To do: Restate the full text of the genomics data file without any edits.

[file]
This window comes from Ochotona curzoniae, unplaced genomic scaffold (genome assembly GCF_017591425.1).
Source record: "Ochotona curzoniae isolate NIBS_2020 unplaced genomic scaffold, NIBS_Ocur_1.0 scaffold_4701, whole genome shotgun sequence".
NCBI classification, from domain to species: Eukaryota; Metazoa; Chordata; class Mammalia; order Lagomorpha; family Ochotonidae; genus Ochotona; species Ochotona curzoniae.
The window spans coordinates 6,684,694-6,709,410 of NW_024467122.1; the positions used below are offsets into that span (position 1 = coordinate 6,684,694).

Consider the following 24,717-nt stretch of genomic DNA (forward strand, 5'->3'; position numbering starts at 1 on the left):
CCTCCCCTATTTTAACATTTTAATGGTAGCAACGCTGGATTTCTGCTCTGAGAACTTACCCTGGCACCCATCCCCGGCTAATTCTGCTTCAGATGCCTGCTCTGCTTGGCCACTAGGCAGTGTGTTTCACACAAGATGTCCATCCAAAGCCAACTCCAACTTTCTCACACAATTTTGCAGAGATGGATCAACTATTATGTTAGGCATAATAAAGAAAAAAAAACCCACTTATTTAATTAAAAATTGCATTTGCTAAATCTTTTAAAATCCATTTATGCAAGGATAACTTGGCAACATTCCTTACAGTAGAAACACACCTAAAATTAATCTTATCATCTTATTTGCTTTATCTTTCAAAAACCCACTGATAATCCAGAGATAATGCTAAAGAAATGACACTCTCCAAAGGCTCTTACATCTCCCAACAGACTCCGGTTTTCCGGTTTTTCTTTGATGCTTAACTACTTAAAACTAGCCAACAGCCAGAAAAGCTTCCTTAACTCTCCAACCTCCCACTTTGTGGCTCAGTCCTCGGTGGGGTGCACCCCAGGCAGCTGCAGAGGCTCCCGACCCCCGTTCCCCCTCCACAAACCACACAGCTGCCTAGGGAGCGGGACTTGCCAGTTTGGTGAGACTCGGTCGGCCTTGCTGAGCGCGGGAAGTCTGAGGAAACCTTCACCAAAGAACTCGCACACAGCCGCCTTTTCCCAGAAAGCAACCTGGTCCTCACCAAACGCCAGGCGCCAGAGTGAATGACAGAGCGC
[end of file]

This window comes from Ochotona curzoniae, unplaced genomic scaffold (genome assembly GCF_017591425.1).
Source record: "Ochotona curzoniae isolate NIBS_2020 unplaced genomic scaffold, NIBS_Ocur_1.0 scaffold_4701, whole genome shotgun sequence".
NCBI classification, from domain to species: Eukaryota; Metazoa; Chordata; class Mammalia; order Lagomorpha; family Ochotonidae; genus Ochotona; species Ochotona curzoniae.
The window spans coordinates 6,684,694-6,709,410 of NW_024467122.1; the positions used below are offsets into that span (position 1 = coordinate 6,684,694).

Consider the following 24,717-nt stretch of genomic DNA (forward strand, 5'->3'; position numbering starts at 1 on the left):
CCTCCCCTATTTTAACATTTTAATGGTAGCAACGCTGGATTTCTGCTCTGAGAACTTACCCTGGCACCCATCCCCGGCTAATTCTGCTTCAGATGCCTGCTCTGCTTGGCCACTAGGCAGTGTGTTTCACACAAGATGTCCATCCAAAGCCAACTCCAACTTTCTCACACAATTTTGCAGAGATGGATCAACTATTATGTTAGGCATAATAAAGAAAAAAAAACCCACTTATTTAATTAAAAATTGCATTTGCTAAATCTTTTAAAATCCATTTATGCAAGGATAACTTGGCAACATTCCTTACAGTAGAAACACACCTAAAATTAATCTTATCATCTTATTTGCTTTATCTTTCAAAAACCCACTGATAATCCAGAGATAATGCTAAAGAAATGACACTCTCCAAAGGCTCTTACATCTCCCAACAGACTCCGGTTTTCCGGTTTTTCTTTGATGCTTAACTACTTAAAACTAGCCAACAGCCAGAAAAGCTTCCTTAACTCTCCAACCTCCCACTTTGTGGCTCAGTCCTCGGTGGGGTGCACCCCAGGCAGCTGCAGAGGCTCCCGACCCCCGTTCCCCCTCCACAAACCACACAGCTGCCTAGGGAGCGGGACTTGCCAGTTTGGTGAGACTCGGTCGGCCTTGCTGAGCGCGGGAAGTCTGAGGAAACCTTCACCAAAGAACTCGCACACAGCCGCCTTTTCCCAGAAAGCAACCTGGTCCTCACCAAACGCCAGGCGCCAGAGTGAATGACAGAGCGC